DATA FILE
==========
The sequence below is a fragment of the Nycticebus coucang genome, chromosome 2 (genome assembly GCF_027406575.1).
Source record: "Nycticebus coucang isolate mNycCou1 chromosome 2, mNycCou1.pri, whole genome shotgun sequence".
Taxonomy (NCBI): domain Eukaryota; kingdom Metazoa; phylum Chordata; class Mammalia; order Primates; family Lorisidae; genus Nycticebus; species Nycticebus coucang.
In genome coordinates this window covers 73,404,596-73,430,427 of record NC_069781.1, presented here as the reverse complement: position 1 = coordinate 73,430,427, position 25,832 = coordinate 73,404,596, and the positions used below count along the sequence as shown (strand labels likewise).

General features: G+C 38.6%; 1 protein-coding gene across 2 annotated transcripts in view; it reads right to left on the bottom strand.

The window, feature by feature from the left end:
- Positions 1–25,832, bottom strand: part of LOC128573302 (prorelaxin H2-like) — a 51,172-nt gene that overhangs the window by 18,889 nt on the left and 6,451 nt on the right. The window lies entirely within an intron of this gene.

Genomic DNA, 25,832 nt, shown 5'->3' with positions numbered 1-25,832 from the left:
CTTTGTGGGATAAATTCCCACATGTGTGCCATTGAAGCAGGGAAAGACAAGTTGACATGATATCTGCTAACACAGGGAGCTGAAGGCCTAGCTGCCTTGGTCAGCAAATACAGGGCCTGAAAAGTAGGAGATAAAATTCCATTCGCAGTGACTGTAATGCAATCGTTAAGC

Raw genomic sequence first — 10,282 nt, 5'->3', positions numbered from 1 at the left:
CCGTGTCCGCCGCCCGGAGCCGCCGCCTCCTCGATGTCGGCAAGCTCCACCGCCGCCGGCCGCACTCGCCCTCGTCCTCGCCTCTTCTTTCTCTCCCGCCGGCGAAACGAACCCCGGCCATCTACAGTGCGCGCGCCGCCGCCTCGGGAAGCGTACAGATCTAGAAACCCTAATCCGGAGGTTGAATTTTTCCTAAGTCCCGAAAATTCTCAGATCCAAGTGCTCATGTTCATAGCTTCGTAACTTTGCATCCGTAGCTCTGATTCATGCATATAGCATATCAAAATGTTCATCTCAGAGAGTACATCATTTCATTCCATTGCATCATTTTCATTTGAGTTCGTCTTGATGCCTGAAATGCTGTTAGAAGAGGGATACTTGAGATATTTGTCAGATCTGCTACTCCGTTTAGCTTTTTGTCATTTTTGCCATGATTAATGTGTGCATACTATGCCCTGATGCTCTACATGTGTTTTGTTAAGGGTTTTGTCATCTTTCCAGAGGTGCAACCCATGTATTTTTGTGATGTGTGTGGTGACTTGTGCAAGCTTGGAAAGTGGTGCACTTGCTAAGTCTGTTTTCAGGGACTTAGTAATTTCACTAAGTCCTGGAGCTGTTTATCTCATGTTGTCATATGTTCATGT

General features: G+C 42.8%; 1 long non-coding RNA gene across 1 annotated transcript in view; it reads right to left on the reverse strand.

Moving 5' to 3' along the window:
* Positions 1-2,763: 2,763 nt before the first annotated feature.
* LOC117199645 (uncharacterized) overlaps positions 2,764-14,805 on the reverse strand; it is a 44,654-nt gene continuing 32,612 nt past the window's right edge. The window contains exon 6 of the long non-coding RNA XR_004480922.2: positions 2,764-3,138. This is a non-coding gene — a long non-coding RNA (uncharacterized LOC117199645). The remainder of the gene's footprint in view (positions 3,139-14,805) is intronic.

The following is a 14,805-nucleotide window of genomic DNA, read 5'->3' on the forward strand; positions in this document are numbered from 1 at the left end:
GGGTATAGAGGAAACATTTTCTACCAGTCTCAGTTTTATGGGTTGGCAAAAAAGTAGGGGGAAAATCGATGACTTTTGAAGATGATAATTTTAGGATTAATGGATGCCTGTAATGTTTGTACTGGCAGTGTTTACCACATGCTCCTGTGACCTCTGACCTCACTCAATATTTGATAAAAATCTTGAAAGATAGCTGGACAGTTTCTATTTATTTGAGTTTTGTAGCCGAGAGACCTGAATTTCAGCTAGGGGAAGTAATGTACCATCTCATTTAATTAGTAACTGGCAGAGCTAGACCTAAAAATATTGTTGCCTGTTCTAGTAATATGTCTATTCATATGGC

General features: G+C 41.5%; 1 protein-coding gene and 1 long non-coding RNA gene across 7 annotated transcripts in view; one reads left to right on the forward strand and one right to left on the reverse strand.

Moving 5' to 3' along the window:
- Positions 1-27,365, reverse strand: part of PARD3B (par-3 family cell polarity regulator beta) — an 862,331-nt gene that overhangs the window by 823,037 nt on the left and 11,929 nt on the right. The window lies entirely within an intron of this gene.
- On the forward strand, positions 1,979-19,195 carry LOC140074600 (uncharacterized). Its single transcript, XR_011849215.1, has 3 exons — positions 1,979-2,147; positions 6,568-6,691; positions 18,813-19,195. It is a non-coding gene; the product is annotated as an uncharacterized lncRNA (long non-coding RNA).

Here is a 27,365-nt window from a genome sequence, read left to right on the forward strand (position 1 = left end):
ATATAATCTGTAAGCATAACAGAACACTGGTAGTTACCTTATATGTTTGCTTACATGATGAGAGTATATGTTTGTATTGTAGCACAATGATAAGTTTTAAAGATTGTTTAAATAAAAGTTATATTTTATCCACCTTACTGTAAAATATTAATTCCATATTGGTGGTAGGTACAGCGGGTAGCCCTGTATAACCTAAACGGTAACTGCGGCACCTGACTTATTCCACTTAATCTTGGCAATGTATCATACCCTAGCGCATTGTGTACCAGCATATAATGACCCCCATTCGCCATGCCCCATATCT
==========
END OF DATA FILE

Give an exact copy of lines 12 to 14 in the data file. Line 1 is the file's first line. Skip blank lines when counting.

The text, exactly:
General features: G+C 42.8%; 1 long non-coding RNA gene across 1 annotated transcript in view; it reads right to left on the reverse strand.

Moving 5' to 3' along the window:
* Positions 1-2,763: 2,763 nt before the first annotated feature.